Leslie J. Thompson

Dynamic Writer and Speaker with a Background in Journalism, Marketing Communications and Ghostwriting

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Entries from May 2008

The Dangers of DIY Marketing

May 20th, 2008 ·

Recently, I received an inquiry from a company in Dallas about writing a marketing brochure to illustrate how the firm’s services can benefit Human Resources professionals. I called the company president to discuss the project, and he in turn offered to email me PDFs of the firm’s existing marketing collateral as background material.

bmup.jpgI read through the sell sheets with despair. The writing was riddled with grammatical errors, and the formatting was woefully inconsistent. These types of mistakes are bad no matter what business you’re in, but this company was promoting its expertise in the area of regulatory compliance, where attention to detail is essential. Were I a prospective client, I would have had a pretty poor impression of the vendor.

Such is the risk of writing your own marketing materials. Sure, you could find someone in-house to take ownership of the project, but that doesn’t mean they’re qualified to do the job well.

As a freelance consultant, I was in a predicament. Should I tell the client about the typos and bad grammar in the firm’s collateral, or just provide the proposal he had requested? If I didn’t raise a flag and then didn’t get the assignment, the client would never know that his sell sheets, well…suck. But, if I brought it to his attention, I ran the risk of offending the company president–essentially shooting myself in the foot. For all I knew, he wrote the brochures himself. At the very least, he had read them.

I decided to send the proposal first and, once it was accepted, I would offer to copyedit the text in the firm’s existing marketing materials to ensure consistency. I have learned that unsolicited advice generally comes off as criticism. My goal is to first build a relationship with the client, not build a wall between us.

But, my point is that if you want to save money by creating your collateral in-house, you would be wise to at least hire a proofreader to bring the text up to par. The finished product may not be as spiffy as if you had engaged a freelance writer, but at least you will save yourself the embarrassment of airing your grammatical dirty laundry for your prospects to see.

As the saying goes, you only get one chance to make a first impression.

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Tags: Random Musings

For the Love of Punctuation

May 2nd, 2008 ·

It is one of life’s great ironies that God paired me – a meticulous grammarian – with my husband, whose spelling is, shall we say, creative.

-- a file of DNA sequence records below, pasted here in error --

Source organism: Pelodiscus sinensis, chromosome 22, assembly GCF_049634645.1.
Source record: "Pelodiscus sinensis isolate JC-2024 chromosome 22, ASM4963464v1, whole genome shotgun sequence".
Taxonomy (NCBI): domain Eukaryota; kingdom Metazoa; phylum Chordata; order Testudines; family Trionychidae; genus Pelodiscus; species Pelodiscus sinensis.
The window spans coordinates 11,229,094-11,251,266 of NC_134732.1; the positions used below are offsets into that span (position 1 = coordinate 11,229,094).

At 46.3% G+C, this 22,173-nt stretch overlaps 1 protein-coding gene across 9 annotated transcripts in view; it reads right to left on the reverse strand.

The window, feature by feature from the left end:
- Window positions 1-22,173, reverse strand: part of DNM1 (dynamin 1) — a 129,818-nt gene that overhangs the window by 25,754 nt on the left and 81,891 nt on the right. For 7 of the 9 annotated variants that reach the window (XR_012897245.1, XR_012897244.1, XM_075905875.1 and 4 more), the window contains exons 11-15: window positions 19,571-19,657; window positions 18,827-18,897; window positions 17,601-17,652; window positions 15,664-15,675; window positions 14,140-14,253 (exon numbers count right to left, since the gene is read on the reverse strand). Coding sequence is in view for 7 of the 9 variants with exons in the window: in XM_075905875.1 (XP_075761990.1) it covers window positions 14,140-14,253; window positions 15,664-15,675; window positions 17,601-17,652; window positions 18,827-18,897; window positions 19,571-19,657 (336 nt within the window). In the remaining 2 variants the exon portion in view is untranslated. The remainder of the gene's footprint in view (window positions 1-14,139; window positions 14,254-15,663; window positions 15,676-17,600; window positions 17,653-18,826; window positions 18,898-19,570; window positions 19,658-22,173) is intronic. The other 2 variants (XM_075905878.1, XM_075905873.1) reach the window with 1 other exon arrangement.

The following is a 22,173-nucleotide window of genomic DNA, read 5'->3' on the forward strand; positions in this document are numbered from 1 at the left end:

A talented singer and musician, my spouse is an auditory thinker. He is a gifted writer and types at lightning speed, but often, he instinctually spells words based on the way they sound. The approach works well for locutions like “market” or “record”, but is less effective with a word like, well, “locution”.

I try not to tease him about his creative constructs, but he gladly kids me about my anal-retentive approach to text. (Admittedly, I have been known to gripe about typos on menus and instruction manuals with dangling participles.) So, I was both relieved and comforted when I recently discovered a group of like-minded wordsmiths at The Society for the Promotion of Good Grammar (SPOGG, for short).

The following excerpt from the SPOGG Website captures the humor and vision of its creators, and offers a warm welcome to those with a punctilious personality like mine:

There are huge problems in this world, and then there are problems that can be solved by everyday people with red pens and a little moxie.

The Society for the Promotion of Good Grammar is for pen-toters appalled by wanton displays of Bad English. (And we’re not talking about Bad English, the band, although their song “Heaven is a 4 letter word” needs a hyphen.)

SPOGG is for people who crave good, clean English — sentences cast well and punctuated correctly. It’s about clarity. And who knows how many of the world’s huge problems could be solved if we had a little more of that?

Cute SPOGG T-shirtAh, at last a refuge from this crazy, mixed-up world of text messages and linguistic short-hand! A safe haven from the jargon of Fortune 500 companies and verbosity of new media ventures! A place where people appreciate crisp, uncluttered writing, and members are lauded for their use of proper punctuation. I can find solace in the blog posts, and vicariously vent my frustration at the lack of good grammar usage in modern society.

Plus, they have really cute T-shirts.

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Tags: Random Musings